The CAG is mandated to get into the nitty-gritty of procurement terms, procedures, comparative advantages and disadvantages without fear and favour to form an objective, independent and judicious audit opinion. An audit is expected to analyse the facts and comparative pricing charts to highlight the financial propriety and prudence of the procurement decision. The institution is constitutionally mandated and empowered to do its duties covering all essential factors about the procurement, customised end-to-end pricing assessments, legal requirements, escrow accounting, terms and conditions and arbitration clauses in compliance with legal and other regulations.
The executive procurement decision is expected to be completely analysed in the CAG’s audit to pinpoint inaccuracies, non-compliance of essential procurement procedures, conditions and pricing errors which may have a negative financial impact and cause potential damage to the country’s interests.
Given the dynamics of international competition in competitive products and pricing in today’s modern market scenario, pricing, delivery and post-delivery service and other conditions are essentially covered in an SAI audit. It is a complex audit, demanding exceptional insight, expertise, knowledge and skills. In case the CAG’s office lacks expertise to conduct a performance audit, expertise can be sought from the pool of resources or credible organisations to be coopted in the audit team.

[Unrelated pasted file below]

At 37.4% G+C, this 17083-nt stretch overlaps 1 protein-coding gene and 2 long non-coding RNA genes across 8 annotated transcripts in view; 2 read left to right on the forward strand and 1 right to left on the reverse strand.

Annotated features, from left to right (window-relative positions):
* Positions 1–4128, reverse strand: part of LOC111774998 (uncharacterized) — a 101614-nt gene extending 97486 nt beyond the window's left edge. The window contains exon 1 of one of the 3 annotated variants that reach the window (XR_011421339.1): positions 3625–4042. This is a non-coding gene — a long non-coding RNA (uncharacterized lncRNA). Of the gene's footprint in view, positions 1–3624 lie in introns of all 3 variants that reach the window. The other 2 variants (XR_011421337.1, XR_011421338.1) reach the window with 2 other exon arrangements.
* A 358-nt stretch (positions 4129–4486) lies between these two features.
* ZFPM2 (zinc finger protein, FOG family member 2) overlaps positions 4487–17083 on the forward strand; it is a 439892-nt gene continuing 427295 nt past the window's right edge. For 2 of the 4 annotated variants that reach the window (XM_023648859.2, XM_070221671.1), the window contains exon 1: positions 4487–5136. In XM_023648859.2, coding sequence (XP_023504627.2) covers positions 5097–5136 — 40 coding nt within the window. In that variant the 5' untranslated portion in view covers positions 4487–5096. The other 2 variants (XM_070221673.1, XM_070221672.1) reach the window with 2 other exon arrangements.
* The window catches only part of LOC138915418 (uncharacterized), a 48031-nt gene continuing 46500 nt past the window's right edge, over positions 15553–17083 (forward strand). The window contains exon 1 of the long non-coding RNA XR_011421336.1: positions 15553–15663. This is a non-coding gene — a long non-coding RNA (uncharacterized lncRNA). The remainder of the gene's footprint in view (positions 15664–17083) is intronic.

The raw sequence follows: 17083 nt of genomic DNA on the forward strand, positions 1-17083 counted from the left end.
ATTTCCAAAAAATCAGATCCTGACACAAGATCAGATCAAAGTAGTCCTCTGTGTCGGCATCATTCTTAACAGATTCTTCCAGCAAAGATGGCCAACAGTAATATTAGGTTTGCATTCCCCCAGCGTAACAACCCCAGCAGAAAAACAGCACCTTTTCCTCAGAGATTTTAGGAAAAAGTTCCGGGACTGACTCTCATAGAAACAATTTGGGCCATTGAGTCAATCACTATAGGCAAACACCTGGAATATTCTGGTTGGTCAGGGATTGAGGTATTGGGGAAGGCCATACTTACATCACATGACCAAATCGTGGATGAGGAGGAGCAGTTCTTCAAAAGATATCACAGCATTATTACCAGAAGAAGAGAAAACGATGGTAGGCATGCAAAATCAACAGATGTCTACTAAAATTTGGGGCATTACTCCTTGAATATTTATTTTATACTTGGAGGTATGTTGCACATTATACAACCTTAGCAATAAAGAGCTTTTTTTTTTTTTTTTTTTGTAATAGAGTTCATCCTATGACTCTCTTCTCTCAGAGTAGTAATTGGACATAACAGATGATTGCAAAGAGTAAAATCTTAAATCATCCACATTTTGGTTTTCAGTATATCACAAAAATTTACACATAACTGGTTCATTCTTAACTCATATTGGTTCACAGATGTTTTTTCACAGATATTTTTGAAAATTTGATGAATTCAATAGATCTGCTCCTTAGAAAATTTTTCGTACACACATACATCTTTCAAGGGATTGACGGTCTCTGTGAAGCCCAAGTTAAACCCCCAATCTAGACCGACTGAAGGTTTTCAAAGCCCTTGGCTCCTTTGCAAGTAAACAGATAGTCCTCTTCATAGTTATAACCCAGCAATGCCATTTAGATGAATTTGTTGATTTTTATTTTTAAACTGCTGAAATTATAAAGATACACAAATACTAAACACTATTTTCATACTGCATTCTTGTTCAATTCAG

Pricing decisions must be subjected to detailed analysis, without resorting to redactive pricing. Parliament is constitutionally privileged to know what the executive had done and how and under what conditions a procurement was decided. The CAG’s audit is expected to highlight value for money in purchase decisions.
A performance audit is done to establish whether the procurement activity was executed keeping in mind economy, efficiency, effectiveness, ethics and equity. Only a thorough pricing audit can bring out the credibility and integrity of a purchase decision, thereby achieving an SAI’s constitutionally mandated responsibilities.